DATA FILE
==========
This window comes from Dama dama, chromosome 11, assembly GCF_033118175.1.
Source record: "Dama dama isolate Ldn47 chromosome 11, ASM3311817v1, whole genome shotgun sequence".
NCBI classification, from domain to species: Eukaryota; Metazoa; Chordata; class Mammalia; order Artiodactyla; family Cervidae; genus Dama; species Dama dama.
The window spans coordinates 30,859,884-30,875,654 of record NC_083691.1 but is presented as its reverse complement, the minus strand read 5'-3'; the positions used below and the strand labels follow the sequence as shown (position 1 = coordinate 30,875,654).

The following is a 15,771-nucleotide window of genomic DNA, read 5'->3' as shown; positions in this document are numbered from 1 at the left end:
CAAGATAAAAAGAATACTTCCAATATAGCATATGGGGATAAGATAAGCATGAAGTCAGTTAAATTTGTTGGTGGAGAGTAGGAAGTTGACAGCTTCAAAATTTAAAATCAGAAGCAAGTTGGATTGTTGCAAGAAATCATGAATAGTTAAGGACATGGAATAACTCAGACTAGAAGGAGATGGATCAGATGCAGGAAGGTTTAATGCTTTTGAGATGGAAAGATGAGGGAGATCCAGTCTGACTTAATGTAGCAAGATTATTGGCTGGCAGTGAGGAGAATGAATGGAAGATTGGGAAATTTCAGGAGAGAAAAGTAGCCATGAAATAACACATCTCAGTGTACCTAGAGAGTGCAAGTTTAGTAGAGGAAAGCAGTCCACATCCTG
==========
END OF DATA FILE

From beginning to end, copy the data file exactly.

This window comes from Dama dama, chromosome 11, assembly GCF_033118175.1.
Source record: "Dama dama isolate Ldn47 chromosome 11, ASM3311817v1, whole genome shotgun sequence".
NCBI classification, from domain to species: Eukaryota; Metazoa; Chordata; class Mammalia; order Artiodactyla; family Cervidae; genus Dama; species Dama dama.
The window spans coordinates 30,859,884-30,875,654 of record NC_083691.1 but is presented as its reverse complement, the minus strand read 5'-3'; the positions used below and the strand labels follow the sequence as shown (position 1 = coordinate 30,875,654).

The following is a 15,771-nucleotide window of genomic DNA, read 5'->3' as shown; positions in this document are numbered from 1 at the left end:
CAAGATAAAAAGAATACTTCCAATATAGCATATGGGGATAAGATAAGCATGAAGTCAGTTAAATTTGTTGGTGGAGAGTAGGAAGTTGACAGCTTCAAAATTTAAAATCAGAAGCAAGTTGGATTGTTGCAAGAAATCATGAATAGTTAAGGACATGGAATAACTCAGACTAGAAGGAGATGGATCAGATGCAGGAAGGTTTAATGCTTTTGAGATGGAAAGATGAGGGAGATCCAGTCTGACTTAATGTAGCAAGATTATTGGCTGGCAGTGAGGAGAATGAATGGAAGATTGGGAAATTTCAGGAGAGAAAAGTAGCCATGAAATAACACATCTCAGTGTACCTAGAGAGTGCAAGTTTAGTAGAGGAAAGCAGTCCACATCCTG